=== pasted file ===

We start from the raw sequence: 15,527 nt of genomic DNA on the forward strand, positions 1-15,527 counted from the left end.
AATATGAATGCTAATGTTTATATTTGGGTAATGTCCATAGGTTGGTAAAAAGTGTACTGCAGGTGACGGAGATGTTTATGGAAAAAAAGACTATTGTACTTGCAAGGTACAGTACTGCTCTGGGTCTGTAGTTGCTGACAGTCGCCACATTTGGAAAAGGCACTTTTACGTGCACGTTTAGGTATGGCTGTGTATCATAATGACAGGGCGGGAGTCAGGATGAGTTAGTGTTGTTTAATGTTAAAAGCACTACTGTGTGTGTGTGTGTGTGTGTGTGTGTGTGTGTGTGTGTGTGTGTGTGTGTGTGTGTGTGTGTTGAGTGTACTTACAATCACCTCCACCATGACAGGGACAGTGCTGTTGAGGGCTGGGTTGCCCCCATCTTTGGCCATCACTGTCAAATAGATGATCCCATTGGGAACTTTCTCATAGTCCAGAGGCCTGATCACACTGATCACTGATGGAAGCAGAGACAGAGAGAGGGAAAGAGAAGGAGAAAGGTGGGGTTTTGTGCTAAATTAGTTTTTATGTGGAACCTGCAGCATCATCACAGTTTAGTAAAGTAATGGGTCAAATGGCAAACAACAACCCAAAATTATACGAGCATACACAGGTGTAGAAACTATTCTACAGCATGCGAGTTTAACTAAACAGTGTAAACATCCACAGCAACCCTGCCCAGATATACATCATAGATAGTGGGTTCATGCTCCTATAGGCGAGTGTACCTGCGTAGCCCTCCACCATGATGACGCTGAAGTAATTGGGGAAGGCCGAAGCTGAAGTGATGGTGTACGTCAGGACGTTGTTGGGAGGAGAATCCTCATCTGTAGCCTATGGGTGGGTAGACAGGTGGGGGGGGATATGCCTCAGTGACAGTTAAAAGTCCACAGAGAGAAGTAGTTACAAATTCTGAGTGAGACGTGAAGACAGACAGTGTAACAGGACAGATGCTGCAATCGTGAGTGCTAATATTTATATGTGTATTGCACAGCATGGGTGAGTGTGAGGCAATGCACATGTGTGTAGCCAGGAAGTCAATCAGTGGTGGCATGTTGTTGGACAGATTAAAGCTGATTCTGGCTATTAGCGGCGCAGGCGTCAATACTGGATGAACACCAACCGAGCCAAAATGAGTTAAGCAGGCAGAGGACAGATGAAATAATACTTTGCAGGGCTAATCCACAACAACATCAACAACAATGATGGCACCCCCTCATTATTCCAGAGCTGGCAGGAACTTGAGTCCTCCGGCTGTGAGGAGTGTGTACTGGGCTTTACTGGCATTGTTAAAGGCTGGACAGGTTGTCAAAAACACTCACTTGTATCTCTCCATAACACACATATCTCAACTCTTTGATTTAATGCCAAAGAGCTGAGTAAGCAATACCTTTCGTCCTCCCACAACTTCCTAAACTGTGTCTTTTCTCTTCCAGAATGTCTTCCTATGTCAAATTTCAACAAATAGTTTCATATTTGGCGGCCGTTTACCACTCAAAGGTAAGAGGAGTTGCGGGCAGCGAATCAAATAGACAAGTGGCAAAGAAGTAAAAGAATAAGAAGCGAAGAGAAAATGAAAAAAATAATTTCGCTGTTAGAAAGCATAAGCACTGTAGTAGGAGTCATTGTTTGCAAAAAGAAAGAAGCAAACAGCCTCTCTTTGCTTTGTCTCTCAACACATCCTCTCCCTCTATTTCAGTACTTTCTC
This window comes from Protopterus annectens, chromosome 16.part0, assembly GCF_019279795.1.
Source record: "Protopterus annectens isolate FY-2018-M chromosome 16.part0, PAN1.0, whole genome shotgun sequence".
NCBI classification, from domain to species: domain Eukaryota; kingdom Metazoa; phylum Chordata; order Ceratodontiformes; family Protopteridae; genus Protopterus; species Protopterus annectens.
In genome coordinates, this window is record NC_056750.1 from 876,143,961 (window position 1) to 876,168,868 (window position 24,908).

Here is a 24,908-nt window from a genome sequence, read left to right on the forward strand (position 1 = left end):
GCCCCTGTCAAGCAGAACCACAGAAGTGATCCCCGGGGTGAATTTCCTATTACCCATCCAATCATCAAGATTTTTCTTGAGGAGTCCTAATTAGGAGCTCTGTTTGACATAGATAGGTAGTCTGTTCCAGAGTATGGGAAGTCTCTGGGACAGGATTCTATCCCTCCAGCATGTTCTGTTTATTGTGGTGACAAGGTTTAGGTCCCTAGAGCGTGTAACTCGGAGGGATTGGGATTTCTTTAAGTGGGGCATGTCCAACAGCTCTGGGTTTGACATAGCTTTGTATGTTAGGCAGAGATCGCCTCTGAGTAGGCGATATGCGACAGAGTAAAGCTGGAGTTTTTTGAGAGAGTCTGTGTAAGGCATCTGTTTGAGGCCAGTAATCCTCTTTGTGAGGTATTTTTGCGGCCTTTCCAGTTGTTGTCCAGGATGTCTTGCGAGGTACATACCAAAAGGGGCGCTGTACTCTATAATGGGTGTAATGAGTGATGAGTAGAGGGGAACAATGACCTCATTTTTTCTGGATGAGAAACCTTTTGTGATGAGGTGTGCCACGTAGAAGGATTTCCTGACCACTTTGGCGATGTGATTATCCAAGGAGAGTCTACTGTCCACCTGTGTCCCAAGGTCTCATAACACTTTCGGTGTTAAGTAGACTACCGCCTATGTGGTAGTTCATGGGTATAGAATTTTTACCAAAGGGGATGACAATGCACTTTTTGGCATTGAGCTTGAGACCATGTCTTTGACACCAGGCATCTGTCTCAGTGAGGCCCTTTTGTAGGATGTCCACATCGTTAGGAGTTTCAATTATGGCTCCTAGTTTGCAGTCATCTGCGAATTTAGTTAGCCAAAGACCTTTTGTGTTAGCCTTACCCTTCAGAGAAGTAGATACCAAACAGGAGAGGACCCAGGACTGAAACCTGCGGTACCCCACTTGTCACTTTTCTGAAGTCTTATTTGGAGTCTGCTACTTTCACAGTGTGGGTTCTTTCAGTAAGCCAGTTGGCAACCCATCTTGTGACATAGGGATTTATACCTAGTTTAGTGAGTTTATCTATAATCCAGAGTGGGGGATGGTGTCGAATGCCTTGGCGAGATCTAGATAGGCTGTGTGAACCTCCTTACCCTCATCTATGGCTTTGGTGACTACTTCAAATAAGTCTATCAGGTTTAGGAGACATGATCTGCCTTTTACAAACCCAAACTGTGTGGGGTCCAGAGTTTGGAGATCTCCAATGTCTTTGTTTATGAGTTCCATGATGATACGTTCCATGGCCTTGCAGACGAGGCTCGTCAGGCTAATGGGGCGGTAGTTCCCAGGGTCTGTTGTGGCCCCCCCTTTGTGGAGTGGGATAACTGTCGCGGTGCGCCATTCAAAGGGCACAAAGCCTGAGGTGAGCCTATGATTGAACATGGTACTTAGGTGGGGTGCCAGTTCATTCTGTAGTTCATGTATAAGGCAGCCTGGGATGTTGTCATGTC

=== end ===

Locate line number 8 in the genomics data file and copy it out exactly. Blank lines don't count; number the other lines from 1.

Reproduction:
GCCCCTGTCAAGCAGAACCACAGAAGTGATCCCCGGGGTGAATTTCCTATTACCCATCCAATCATCAAGATTTTTCTTGAGGAGTCCTAATTAGGAGCTCTGTTTGACATAGATAGGTAGTCTGTTCCAGAGTATGGGAAGTCTCTGGGACAGGATTCTATCCCTCCAGCATGTTCTGTTTATTGTGGTGACAAGGTTTAGGTCCCTAGAGCGTGTAACTCGGAGGGATTGGGATTTCTTTAAGTGGGGCATGTCCAACAGCTCTGGGTTTGACATAGCTTTGTATGTTAGGCAGAGATCGCCTCTGAGTAGGCGATATGCGACAGAGTAAAGCTGGAGTTTTTTGAGAGAGTCTGTGTAAGGCATCTGTTTGAGGCCAGTAATCCTCTTTGTGAGGTATTTTTGCGGCCTTTCCAGTTGTTGTCCAGGATGTCTTGCGAGGTACATACCAAAAGGGGCGCTGTACTCTATAATGGGTGTAATGAGTGATGAGTAGAGGGGAACAATGACCTCATTTTTTCTGGATGAGAAACCTTTTGTGATGAGGTGTGCCACGTAGAAGGATTTCCTGACCACTTTGGCGATGTGATTATCCAAGGAGAGTCTACTGTCCACCTGTGTCCCAAGGTCTCATAACACTTTCGGTGTTAAGTAGACTACCGCCTATGTGGTAGTTCATGGGTATAGAATTTTTACCAAAGGGGATGACAATGCACTTTTTGGCATTGAGCTTGAGACCATGTCTTTGACACCAGGCATCTGTCTCAGTGAGGCCCTTTTGTAGGATGTCCACATCGTTAGGAGTTTCAATTATGGCTCCTAGTTTGCAGTCATCTGCGAATTTAGTTAGCCAAAGACCTTTTGTGTTAGCCTTACCCTTCAGAGAAGTAGATACCAAACAGGAGAGGACCCAGGACTGAAACCTGCGGTACCCCACTTGTCACTTTTCTGAAGTCTTATTTGGAGTCTGCTACTTTCACAGTGTGGGTTCTTTCAGTAAGCCAGTTGGCAACCCATCTTGTGACATAGGGATTTATACCTAGTTTAGTGAGTTTATCTATAATCCAGAGTGGGGGATGGTGTCGAATGCCTTGGCGAGATCTAGATAGGCTGTGTGAACCTCCTTACCCTCATCTATGGCTTTGGTGACTACTTCAAATAAGTCTATCAGGTTTAGGAGACATGATCTGCCTTTTACAAACCCAAACTGTGTGGGGTCCAGAGTTTGGAGATCTCCAATGTCTTTGTTTATGAGTTCCATGATGATACGTTCCATGGCCTTGCAGACGAGGCTCGTCAGGCTAATGGGGCGGTAGTTCCCAGGGTCTGTTGTGGCCCCCCCTTTGTGGAGTGGGATAACTGTCGCGGTGCGCCATTCAAAGGGCACAAAGCCTGAGGTGAGCCTATGATTGAACATGGTACTTAGGTGGGGTGCCAGTTCATTCTGTAGTTCATGTATAAGGCAGCCTGGGATGTTGTCATGTC